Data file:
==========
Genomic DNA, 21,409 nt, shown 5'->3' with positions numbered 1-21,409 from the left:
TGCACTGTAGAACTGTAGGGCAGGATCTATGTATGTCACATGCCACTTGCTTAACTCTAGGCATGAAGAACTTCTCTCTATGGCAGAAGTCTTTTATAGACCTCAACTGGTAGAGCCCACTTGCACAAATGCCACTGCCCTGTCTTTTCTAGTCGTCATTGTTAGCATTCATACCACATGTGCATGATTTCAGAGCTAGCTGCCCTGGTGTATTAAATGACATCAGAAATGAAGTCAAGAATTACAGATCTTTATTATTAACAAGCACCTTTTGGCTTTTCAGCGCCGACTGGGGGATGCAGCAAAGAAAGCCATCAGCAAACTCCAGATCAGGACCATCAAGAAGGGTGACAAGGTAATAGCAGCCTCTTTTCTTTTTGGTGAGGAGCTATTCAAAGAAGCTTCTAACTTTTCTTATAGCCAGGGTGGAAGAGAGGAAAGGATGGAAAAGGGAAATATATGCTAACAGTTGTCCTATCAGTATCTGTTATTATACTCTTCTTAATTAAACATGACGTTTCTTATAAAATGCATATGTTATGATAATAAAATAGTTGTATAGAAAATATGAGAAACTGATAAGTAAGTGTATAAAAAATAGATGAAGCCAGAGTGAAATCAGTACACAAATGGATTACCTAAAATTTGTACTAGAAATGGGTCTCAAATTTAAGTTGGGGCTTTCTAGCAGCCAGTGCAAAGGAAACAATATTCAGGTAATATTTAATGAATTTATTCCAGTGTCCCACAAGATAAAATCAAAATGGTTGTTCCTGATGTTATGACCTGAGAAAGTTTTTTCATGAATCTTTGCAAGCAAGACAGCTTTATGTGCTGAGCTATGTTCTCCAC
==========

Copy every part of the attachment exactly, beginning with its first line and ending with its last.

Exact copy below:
Genomic DNA, 21,409 nt, shown 5'->3' with positions numbered 1-21,409 from the left:
TGCACTGTAGAACTGTAGGGCAGGATCTATGTATGTCACATGCCACTTGCTTAACTCTAGGCATGAAGAACTTCTCTCTATGGCAGAAGTCTTTTATAGACCTCAACTGGTAGAGCCCACTTGCACAAATGCCACTGCCCTGTCTTTTCTAGTCGTCATTGTTAGCATTCATACCACATGTGCATGATTTCAGAGCTAGCTGCCCTGGTGTATTAAATGACATCAGAAATGAAGTCAAGAATTACAGATCTTTATTATTAACAAGCACCTTTTGGCTTTTCAGCGCCGACTGGGGGATGCAGCAAAGAAAGCCATCAGCAAACTCCAGATCAGGACCATCAAGAAGGGTGACAAGGTAATAGCAGCCTCTTTTCTTTTTGGTGAGGAGCTATTCAAAGAAGCTTCTAACTTTTCTTATAGCCAGGGTGGAAGAGAGGAAAGGATGGAAAAGGGAAATATATGCTAACAGTTGTCCTATCAGTATCTGTTATTATACTCTTCTTAATTAAACATGACGTTTCTTATAAAATGCATATGTTATGATAATAAAATAGTTGTATAGAAAATATGAGAAACTGATAAGTAAGTGTATAAAAAATAGATGAAGCCAGAGTGAAATCAGTACACAAATGGATTACCTAAAATTTGTACTAGAAATGGGTCTCAAATTTAAGTTGGGGCTTTCTAGCAGCCAGTGCAAAGGAAACAATATTCAGGTAATATTTAATGAATTTATTCCAGTGTCCCACAAGATAAAATCAAAATGGTTGTTCCTGATGTTATGACCTGAGAAAGTTTTTTCATGAATCTTTGCAAGCAAGACAGCTTTATGTGCTGAGCTATGTTCTCCAC